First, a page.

Competition starts on the shelves, not in the trucks. To live up to this golden rule of efficient retail logistics, all links in the supply chain need trust. That’s not easy in a sector where margins are thin and negotiations tough. Low margins may increase the appetite for smart logistics as the potential gains are impressive. Reduced costs and improved product availability all contribute to the bottom line of suppliers and retailers.
Not only financial, also environmental gains are impressive if suppliers and retailers succeed in redesigning their operations and supply chains. An interesting example is the Dutch SMILE project which merges supply chains to reduce empty truck loads. Refresco – a European bottler of soft drinks for retailers and A-brands – collaborates with hygiene products supplier SCA Group and Unilever. In conjunction with IT- and transport companies, these SMILE-partners created a platform which enables logistic service suppliers to maximize their scale and optimize the use of their logistic capacity.
20 million km less
Key success factors of SMILE are its neutrality – as there is no need to disclose commercially sensitive data – and the fact that it is easily applicable for logistic service suppliers. SMILE is the stepping stone for a further, even more ambitious logistic platform which aims for an annual reduction of 20 million transport kilometres by 2020. That is a huge impact for a small and densely populated country like the Netherlands. When successful, it promises interesting perspectives when such platforms are designed on a larger scale and in other countries as well.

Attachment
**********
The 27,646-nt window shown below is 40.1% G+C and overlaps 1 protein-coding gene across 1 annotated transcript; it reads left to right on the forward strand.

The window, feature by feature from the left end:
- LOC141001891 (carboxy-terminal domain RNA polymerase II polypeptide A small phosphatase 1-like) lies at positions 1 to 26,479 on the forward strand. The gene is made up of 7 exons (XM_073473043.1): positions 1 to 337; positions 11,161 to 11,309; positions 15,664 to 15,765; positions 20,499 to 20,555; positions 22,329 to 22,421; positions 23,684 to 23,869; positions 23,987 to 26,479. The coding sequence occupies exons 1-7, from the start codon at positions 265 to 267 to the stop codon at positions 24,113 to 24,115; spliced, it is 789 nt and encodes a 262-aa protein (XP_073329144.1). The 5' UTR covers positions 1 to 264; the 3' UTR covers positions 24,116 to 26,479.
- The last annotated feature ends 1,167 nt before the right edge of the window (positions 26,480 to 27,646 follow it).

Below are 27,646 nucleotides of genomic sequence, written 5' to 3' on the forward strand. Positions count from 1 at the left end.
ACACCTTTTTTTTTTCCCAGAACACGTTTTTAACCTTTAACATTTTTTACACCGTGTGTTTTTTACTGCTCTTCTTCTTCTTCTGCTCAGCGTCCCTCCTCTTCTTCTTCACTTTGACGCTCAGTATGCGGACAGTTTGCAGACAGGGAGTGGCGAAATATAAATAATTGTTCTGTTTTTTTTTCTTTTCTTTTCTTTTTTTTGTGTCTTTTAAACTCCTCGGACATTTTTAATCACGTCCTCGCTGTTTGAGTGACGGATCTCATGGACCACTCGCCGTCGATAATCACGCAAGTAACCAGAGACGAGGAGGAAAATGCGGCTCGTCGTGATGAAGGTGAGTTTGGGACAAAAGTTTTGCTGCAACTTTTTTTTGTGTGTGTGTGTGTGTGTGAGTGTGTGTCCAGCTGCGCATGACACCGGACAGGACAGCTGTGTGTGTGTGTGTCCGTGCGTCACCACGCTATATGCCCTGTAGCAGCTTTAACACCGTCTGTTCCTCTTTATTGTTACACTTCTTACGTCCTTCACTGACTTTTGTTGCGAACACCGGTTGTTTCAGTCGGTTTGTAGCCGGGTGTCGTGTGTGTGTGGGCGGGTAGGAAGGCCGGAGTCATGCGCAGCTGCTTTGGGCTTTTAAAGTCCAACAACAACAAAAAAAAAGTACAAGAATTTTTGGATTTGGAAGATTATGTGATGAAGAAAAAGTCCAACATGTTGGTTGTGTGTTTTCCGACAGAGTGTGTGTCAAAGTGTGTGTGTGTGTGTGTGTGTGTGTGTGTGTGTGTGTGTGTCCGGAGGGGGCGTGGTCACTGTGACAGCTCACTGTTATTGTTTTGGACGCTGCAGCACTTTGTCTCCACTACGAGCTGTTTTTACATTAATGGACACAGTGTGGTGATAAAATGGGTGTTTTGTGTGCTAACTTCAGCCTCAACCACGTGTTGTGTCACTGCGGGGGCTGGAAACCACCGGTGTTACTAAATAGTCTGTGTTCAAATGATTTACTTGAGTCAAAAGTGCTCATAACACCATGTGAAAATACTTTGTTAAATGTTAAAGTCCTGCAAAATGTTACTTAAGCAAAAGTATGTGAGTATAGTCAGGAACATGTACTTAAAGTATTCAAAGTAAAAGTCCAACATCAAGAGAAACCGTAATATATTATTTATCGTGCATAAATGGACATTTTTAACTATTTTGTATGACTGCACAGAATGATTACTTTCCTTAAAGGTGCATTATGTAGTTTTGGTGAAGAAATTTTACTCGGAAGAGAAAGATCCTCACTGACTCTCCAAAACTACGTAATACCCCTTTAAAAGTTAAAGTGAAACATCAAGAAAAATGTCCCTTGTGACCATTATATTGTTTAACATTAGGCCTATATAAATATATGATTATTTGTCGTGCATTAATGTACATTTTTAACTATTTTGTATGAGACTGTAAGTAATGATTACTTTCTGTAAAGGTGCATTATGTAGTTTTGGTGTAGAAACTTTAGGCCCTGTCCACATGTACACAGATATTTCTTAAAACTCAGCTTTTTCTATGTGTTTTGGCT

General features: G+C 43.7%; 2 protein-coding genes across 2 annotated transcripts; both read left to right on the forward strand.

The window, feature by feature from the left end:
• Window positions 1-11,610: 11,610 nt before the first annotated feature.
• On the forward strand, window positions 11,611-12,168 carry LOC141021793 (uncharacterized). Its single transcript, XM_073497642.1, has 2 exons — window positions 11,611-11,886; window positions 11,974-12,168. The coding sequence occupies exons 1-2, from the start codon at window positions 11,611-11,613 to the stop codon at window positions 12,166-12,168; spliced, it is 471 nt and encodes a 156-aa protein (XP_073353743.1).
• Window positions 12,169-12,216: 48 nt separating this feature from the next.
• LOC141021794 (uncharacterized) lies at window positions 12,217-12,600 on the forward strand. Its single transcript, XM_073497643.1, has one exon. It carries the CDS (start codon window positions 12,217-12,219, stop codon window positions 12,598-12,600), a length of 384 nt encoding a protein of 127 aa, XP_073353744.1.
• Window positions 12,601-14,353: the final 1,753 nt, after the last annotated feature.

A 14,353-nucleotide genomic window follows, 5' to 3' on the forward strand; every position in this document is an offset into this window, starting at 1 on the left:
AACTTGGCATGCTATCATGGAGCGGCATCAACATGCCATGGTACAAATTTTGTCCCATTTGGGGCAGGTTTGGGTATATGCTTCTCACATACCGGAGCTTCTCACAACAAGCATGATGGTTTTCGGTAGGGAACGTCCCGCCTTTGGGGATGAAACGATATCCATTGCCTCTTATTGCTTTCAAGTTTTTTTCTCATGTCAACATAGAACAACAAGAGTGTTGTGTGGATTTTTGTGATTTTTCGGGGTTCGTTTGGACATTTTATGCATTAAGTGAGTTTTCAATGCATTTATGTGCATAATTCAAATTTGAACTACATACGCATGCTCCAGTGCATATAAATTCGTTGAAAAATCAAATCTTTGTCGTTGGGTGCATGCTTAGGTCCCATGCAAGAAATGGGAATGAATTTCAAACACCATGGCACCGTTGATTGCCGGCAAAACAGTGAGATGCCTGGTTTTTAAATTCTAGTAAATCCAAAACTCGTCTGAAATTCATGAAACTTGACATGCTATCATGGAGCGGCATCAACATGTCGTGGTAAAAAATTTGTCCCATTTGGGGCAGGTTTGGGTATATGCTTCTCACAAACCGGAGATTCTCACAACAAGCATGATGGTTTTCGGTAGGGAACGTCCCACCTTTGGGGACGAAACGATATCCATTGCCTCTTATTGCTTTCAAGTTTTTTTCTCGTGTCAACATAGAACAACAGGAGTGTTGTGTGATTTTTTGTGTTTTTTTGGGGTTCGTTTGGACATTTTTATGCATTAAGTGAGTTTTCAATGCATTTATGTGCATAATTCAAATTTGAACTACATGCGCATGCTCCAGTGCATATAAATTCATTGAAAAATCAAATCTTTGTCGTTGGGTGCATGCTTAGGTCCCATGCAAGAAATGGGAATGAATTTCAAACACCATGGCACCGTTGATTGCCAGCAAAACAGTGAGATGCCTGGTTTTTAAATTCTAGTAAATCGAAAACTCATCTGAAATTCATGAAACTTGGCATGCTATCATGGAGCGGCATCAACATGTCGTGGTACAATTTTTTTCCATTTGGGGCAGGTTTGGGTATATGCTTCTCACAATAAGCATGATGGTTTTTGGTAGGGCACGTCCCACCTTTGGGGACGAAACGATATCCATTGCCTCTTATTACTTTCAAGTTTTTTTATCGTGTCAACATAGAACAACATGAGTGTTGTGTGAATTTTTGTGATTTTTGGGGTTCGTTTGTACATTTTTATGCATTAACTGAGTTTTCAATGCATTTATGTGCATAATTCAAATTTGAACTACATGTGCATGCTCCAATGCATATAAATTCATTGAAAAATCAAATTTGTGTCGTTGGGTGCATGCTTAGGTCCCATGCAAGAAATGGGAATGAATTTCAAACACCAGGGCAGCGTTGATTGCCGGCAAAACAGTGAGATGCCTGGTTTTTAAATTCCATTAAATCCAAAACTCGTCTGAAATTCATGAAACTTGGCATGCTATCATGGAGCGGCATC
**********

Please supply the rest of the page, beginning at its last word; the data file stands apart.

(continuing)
Otto drives itself
Logistic collaboration is a requirement when retailers want to be supplied more often and in lower drop sizes. Also city logistics lead to interesting challenges involving small electric vans. This results in less congestion, less noise and clean air. Now and in the future, new technology leads to smart and even smarter logistic solutions. In robotics that impact warehouse efficiency and in self driving trucks. An example is Otto. This is a San Francisco-based self-driving truck company that was acquired by Uber in August 2016. October 20 last year, Otto delivered its first truckload of canned beer. The driver only drove the truck to and from the highway, where the truck drove itself.
Cargo sous terrain
Another interesting example is Cargo Sous Terrain, or Cargo Underground, in Switzerland. This is a multi-billion Swiss Franc project, executed by an industry consortium including Coop Switzerland. Estimating that freight traffic in this Alpine country will increase by 45 percent between 2010 and 2030, Cargo Underground intends to build an underground network of tubes where driverless electric wagons transport pallets of product items at a speed of 30 to 60 kilometres per hour. The network connects to strategically located hubs to unload and offload cargo, while some hubs connect to smart logistic networks in city centres.